Welcome to TRB’s SHRP 2 Capacity Performance Measures web resource. This web resource is designed to help you select performance measures to support the evaluation of major highway capacity projects. The resource allows you to both browse individual planning factors (i.e., key issues you may want to address with performance measures) and to generate a report with a set of measures that are relevant to your project.

The web resource provides a framework for picking measures organized around five areas of concern – transportation, environment, economic, community, and cost – and 18 specific factors. Within each of the factors at the left, you will find descriptive information about that factor, a set of performance measures developed to support the SHRP 2 capacity framework, and case studies that illustrate the use of many of these measures. There are several ways to access this information:

  • The factor area navigation at the left is the primary means to access descriptions of each factor, measures, and related case studies. Within each factor page, users can read about the factor, individual measures, and case studies, or select measures for inclusion in a report.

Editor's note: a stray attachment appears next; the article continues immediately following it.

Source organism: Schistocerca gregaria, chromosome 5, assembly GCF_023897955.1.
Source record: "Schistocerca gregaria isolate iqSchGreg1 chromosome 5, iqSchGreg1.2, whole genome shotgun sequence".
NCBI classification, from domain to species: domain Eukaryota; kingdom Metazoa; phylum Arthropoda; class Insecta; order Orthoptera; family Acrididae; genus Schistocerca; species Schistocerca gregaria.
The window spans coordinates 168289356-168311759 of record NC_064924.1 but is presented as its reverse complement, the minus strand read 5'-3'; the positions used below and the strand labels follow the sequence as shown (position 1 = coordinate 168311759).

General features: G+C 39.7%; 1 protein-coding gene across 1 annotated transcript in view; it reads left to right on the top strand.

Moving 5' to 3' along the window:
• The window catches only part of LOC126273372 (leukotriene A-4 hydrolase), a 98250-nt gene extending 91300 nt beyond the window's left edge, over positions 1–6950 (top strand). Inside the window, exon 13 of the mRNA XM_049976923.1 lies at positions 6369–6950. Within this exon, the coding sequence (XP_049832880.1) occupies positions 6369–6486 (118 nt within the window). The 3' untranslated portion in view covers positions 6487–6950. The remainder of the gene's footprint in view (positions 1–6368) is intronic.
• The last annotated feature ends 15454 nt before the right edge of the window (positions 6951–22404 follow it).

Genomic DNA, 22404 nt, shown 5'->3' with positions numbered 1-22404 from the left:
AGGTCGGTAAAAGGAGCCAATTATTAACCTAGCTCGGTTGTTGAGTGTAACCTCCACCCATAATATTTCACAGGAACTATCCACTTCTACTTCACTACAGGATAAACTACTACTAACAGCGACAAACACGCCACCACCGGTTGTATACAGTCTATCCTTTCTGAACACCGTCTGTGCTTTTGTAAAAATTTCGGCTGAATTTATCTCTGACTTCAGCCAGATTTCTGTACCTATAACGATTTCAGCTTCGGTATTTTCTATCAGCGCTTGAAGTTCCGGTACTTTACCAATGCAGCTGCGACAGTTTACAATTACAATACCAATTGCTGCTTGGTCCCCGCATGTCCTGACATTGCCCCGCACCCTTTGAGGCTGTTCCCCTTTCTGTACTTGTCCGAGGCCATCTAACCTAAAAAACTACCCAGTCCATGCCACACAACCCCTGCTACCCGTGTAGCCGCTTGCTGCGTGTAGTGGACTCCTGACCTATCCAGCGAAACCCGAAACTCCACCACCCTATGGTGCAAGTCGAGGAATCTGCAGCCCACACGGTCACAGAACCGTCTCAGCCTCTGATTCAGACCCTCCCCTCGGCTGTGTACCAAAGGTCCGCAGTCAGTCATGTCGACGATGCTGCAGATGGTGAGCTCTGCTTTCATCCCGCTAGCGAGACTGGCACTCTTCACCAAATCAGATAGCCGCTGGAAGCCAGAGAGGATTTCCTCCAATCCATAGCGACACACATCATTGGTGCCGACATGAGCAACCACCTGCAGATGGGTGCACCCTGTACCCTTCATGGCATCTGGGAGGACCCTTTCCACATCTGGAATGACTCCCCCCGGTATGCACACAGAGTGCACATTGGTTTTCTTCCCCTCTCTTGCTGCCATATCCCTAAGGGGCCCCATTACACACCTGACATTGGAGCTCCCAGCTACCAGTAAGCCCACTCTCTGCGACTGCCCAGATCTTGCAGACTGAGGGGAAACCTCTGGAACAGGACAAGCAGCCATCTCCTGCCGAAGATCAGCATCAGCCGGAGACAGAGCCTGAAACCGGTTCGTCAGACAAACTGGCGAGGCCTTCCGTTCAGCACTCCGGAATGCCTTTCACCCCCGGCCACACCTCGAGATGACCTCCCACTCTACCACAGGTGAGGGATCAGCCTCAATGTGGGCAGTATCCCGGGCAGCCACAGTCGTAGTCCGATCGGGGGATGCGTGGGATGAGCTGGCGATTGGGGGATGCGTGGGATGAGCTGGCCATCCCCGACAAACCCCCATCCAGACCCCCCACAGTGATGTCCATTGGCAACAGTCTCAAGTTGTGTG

• The Measures Checklist link at the top of the page allows a user to directly select measures for inclusion in a report. Measures selected through the factor area navigation will be selected in this checklist.
  • The Diagnostic Tool may be useful if you are not sure where to begin and you have a specific transportation project in mind. The tool provides a short set of questions that will select a potential, though not complete, set of measures for consideration and populate the measures checklist.
  • Finally, the Project Development Stages provides information about using measures at various stages of the planning and project development process, from long-range planning through project design.

The measures in the framework are grouped by objective. These were chosen to reflect common objectives in use at transportation agencies, but most agencies will want to adapt these objectives to suit their own purposes. The web resource provides a description of each measure, data that may be required to calculate the measure, and the scale at which the measure is typically applied. The case studies offer examples of recent efforts by agencies to employ measures in the specific factor areas.